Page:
MTU settings on Junos & IOS (part 3) with RSVP MPLS/802.1q

Part 1 of this series focussed on the interface MTU configuration, looking how different vendors implement the setting. Some include the layer 2 headers, some don’t. Part 2 looked at Jumbo Frames, IP MTU and OSPF. In this post we’ll build a simple 4 node MPLS network and check out how the default MTU settings affect the transmission of data. We’ll also enable a couple of 802.1q tagged interfaces. The configuration will be adjusted accordingly to enable the transmission of 2000 bytes of IP payload across the MPLS core.

802.1q Frame

First of all a quick refresher on what an Ethernet frame looks like if it contains an 802.1q tag in the header. 802.1q frame 802.1q does not encapsulate the Ethernet frame, simply a new 4 byte header is inserted between the source MAC address and the Ethertype. Now with 1500 bytes payload, the frame size has increased to 1522 bytes (1518 not counting the FCS). The 802.1q tag consists of the following fields:

  • TPID: Tag Protocol ID. A 16-bit field with a value set to 0x8100 to identify the frame as IEEE 802.1q tagged
  • Priority. A 3 bit field which refers to the IEEE 802.1p priority. i.e. class of service
  • DEI: Drop eligible indicator. Used to indicated if frames can be dropped.
  • VID: VLAN ID. A 12-bit field specifying the VLAN.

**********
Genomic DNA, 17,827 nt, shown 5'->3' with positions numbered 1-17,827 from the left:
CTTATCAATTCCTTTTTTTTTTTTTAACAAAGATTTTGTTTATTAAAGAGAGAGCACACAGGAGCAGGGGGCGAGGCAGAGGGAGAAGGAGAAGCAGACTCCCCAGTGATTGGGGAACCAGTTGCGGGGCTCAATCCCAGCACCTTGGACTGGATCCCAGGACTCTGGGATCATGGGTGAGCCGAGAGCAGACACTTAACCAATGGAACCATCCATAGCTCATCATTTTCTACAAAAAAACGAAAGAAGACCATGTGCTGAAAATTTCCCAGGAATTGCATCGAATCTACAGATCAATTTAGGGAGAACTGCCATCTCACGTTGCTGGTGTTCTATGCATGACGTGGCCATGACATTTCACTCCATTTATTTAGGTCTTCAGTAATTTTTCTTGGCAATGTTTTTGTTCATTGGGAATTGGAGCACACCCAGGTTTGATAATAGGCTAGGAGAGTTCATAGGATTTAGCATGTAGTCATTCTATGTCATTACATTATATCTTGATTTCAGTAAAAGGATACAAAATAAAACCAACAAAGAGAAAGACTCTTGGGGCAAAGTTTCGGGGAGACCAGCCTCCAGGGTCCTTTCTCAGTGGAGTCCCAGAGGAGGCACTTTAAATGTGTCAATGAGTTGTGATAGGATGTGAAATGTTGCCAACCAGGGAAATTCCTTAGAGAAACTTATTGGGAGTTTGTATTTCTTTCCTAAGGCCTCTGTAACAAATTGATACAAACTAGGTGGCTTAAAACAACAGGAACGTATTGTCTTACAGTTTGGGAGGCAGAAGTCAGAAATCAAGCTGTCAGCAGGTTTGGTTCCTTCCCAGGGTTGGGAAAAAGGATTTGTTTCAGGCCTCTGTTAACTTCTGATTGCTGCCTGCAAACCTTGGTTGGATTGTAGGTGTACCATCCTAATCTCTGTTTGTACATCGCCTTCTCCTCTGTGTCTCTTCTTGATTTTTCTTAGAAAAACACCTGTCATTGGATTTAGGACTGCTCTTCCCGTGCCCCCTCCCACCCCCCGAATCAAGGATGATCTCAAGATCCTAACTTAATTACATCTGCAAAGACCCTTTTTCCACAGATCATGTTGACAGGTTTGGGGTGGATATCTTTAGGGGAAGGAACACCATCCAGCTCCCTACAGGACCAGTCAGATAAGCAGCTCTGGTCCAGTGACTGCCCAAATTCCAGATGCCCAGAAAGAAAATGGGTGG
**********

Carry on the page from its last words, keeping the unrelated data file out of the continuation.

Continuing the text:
Multiple 802.1q tags can be present in the frame. This is known as IEEE 802.1ad Q-inQ. More on this another time.

MPLS Frame

Also let’s take a look at an Ethernet Frame containing an MPLS header. MPLS Frame The 32-bit MPLS label is inserted between the L2 header and the protocol data. This is why it’s sometimes called a shim header. The ethertype is set to 0x8847 to identify the payload as MPLS. The MPLS label contains the following fields:

  • Label. The label itself – 20 bits.
  • EXP. A 3-bit field used for QoS markings.
  • S. 1-bit to represent if a label is the last in the stack.
  • TTL. An 8-bit time to live field.

As the S bit implies, there can be a stack of labels. More on this another time.

Lab

For this lab, I’ll be using the topology below. We’ll start with a base IP/OSPF configuration and add MPLS. MTUs will be adjusted to enable a 2000 byte MPLS payload to be transmitted across the topology. MPLS Topology Software revisions are as follows

  • IOS (Cisco 7200 12.4(24)T)
  • IOS-XR (IOS-XRv 5.1.1)
  • Junos (Olive 12.3R5.7)

R1 is running IOS, the base configuration is as below.

interface Loopback0
 ip address 1.1.1.1 255.255.255.255
!
interface GigabitEthernet1/0
 ip address 192.168.12.1 255.255.255.0
 ip ospf network point-to-point
 negotiation auto
!
router ospf 1
 log-adjacency-changes
 network 1.1.1.1 0.0.0.0 area 0
 network 192.168.12.1 0.0.0.0 area 0
!

MTUs are at the defaults

R1#show interfaces g1/0 | i MTU
  MTU 1500 bytes, BW 1000000 Kbit/sec, DLY 10 usec,
R1#show ip interface g1/0 | i MTU
  MTU is 1500 bytes

R2 is running IOS-XR with a configuration as below

interface Loopback0
 ipv4 address 2.2.2.2 255.255.255.255
!
interface GigabitEthernet0/0/0/0
!
interface GigabitEthernet0/0/0/0.23
 description Link to R3
 ipv4 address 192.168.23.2 255.255.255.0
 encapsulation dot1q 23
!
interface GigabitEthernet0/0/0/1
 description Link to R1
 ipv4 address 192.168.12.2 255.255.255.0
!
router ospf 1
 area 0
  interface Loopback0
   passive enable
  !
  interface GigabitEthernet0/0/0/0.23
   network point-to-point
  !